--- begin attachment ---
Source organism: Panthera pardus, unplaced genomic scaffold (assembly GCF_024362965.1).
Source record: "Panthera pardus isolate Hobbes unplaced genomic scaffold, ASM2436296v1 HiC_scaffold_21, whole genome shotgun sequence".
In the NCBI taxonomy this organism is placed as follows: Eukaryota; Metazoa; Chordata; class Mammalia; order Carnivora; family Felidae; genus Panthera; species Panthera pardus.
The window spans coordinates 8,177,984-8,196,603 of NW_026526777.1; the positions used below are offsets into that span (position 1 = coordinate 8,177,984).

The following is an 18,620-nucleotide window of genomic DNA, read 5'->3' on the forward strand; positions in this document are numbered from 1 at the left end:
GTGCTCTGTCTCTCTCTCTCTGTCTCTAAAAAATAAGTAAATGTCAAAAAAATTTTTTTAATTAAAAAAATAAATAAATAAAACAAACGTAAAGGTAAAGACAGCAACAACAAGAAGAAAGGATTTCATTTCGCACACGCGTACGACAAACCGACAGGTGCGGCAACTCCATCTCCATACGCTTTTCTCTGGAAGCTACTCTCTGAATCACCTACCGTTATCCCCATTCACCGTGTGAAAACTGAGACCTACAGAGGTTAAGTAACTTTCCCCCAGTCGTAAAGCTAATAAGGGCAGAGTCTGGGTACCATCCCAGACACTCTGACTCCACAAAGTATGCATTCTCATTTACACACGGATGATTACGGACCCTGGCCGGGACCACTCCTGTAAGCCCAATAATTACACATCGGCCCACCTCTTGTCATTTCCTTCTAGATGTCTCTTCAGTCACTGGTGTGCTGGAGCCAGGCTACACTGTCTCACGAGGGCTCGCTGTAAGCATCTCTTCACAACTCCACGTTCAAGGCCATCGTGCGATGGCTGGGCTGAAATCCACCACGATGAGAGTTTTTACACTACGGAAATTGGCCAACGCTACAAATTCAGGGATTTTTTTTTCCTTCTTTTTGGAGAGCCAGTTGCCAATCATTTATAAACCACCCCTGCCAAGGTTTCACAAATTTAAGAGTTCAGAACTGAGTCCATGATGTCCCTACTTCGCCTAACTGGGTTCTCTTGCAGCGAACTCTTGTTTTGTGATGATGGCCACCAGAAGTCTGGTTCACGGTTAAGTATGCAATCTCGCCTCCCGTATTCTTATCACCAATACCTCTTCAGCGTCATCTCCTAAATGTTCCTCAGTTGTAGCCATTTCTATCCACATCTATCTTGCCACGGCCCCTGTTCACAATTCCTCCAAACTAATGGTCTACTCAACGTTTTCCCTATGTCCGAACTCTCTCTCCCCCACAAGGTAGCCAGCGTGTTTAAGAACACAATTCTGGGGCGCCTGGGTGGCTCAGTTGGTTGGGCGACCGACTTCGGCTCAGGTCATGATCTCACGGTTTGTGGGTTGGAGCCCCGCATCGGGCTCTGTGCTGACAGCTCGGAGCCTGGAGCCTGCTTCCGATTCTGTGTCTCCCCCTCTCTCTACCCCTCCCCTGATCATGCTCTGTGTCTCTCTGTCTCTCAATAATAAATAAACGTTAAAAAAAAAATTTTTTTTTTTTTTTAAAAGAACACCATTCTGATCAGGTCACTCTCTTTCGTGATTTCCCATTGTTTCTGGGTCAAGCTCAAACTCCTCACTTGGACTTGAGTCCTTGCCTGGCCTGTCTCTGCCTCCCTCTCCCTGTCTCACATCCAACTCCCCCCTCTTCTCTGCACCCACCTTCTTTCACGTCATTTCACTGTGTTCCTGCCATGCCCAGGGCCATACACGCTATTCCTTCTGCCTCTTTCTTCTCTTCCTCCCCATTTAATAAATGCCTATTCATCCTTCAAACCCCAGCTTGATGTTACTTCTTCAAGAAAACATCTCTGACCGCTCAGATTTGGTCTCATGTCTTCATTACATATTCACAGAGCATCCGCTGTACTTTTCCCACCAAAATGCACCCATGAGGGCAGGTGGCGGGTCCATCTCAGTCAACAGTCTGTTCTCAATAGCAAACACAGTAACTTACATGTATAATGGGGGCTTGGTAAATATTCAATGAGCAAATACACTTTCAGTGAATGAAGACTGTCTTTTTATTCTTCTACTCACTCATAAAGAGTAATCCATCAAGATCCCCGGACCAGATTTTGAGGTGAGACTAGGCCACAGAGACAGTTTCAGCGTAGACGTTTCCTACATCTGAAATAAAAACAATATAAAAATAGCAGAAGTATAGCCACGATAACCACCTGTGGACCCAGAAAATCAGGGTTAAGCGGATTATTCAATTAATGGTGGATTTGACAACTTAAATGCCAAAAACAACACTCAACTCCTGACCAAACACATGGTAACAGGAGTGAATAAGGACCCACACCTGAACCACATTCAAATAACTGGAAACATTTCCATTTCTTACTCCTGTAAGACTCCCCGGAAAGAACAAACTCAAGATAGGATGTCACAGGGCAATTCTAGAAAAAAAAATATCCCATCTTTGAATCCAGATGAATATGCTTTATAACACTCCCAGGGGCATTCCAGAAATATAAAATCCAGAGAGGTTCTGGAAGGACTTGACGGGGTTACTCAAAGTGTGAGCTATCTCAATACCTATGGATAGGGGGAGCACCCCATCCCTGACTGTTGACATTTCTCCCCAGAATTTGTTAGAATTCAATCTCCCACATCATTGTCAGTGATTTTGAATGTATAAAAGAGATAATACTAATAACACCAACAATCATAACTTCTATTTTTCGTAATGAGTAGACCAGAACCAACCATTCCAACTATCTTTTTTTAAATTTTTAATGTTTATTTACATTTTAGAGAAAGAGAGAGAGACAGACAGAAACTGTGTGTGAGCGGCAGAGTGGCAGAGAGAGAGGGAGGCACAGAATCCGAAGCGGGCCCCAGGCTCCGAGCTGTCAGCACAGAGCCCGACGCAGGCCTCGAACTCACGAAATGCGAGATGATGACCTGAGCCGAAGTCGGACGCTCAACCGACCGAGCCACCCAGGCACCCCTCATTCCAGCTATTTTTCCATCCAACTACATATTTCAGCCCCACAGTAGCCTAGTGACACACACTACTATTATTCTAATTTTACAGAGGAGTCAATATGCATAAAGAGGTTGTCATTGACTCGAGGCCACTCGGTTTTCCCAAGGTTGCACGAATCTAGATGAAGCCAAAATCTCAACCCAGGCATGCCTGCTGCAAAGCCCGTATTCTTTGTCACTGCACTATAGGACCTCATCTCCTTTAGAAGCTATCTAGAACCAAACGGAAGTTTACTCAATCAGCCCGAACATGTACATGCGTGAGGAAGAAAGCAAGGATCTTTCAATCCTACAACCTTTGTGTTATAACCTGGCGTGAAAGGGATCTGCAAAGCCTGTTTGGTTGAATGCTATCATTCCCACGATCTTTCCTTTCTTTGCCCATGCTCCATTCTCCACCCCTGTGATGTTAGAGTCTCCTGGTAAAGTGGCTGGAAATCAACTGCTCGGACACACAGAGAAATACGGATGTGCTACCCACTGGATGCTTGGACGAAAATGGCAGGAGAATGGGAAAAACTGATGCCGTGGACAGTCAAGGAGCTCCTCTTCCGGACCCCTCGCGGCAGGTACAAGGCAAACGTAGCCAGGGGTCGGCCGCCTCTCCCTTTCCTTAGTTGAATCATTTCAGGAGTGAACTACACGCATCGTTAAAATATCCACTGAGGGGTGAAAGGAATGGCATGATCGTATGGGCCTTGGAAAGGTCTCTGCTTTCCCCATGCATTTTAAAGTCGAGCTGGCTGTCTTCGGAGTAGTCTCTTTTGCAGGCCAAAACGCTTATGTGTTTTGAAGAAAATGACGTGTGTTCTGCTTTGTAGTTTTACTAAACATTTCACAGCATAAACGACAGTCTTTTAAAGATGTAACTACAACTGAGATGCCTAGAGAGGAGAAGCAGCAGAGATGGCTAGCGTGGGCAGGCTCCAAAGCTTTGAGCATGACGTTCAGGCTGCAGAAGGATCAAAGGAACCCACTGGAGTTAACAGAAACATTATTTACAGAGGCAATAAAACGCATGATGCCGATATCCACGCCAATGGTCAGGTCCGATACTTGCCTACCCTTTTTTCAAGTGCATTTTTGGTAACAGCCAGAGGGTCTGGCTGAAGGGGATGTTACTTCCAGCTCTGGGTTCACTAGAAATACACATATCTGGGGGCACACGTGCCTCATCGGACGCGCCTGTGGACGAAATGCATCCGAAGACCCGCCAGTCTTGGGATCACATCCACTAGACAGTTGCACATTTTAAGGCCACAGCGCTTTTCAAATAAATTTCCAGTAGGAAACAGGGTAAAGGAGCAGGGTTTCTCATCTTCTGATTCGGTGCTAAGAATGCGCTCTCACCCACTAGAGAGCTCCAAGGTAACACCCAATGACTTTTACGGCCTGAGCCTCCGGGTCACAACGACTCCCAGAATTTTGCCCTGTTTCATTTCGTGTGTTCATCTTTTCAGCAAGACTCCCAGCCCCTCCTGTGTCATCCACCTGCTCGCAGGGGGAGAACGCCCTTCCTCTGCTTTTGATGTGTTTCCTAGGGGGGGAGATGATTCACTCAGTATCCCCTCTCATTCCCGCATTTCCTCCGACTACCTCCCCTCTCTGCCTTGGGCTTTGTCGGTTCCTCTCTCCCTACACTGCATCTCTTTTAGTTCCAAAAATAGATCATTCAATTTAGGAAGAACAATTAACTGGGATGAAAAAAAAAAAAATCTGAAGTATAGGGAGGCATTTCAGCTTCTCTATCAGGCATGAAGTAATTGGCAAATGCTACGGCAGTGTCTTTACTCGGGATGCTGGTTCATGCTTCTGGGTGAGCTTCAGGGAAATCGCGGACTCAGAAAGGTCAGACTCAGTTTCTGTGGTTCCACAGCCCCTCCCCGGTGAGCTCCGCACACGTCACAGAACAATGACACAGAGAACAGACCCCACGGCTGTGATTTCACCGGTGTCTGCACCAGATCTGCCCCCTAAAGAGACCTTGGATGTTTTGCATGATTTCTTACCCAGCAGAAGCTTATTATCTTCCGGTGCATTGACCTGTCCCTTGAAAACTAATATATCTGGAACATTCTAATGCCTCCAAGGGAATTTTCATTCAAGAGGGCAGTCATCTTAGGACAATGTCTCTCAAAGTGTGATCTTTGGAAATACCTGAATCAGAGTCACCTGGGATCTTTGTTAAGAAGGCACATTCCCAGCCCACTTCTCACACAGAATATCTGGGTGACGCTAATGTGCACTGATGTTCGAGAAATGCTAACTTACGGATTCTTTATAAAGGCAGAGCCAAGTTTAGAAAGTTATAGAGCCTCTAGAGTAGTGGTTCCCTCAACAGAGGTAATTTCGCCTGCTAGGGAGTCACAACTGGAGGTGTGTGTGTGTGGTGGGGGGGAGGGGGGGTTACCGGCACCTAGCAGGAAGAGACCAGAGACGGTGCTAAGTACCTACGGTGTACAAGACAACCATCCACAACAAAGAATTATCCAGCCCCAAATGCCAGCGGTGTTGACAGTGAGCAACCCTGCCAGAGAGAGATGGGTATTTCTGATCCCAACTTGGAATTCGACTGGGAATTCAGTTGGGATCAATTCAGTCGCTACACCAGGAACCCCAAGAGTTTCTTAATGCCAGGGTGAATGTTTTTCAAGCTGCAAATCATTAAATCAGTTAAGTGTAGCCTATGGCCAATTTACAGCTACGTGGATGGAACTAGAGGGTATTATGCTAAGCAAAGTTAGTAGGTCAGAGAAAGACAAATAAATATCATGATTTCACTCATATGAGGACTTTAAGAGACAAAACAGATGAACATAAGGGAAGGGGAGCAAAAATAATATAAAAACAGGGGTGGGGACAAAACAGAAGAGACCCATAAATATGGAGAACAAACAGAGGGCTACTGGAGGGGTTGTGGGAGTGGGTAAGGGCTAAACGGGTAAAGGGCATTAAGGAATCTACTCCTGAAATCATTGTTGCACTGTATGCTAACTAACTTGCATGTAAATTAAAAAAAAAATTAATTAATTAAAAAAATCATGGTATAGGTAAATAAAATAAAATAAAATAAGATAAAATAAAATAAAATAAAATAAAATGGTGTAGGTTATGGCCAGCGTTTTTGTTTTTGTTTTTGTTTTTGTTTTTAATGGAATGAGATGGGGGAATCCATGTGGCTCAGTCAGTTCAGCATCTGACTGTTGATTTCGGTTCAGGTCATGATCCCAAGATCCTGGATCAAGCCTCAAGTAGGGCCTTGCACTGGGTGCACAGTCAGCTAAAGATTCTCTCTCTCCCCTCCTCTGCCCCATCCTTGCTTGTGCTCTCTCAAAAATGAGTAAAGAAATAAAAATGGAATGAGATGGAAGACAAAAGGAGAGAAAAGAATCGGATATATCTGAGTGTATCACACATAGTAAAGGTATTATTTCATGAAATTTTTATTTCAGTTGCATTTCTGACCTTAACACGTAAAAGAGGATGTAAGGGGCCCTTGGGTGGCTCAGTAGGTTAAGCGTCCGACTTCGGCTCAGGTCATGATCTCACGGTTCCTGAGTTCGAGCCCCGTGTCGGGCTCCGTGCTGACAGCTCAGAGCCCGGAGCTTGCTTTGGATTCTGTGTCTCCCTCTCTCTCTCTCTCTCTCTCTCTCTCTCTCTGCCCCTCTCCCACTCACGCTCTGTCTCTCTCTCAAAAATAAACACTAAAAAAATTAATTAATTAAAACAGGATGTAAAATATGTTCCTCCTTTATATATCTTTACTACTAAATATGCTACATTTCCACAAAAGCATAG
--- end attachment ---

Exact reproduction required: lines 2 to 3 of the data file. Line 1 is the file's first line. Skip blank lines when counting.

Source record: "Panthera pardus isolate Hobbes unplaced genomic scaffold, ASM2436296v1 HiC_scaffold_21, whole genome shotgun sequence".
In the NCBI taxonomy this organism is placed as follows: Eukaryota; Metazoa; Chordata; class Mammalia; order Carnivora; family Felidae; genus Panthera; species Panthera pardus.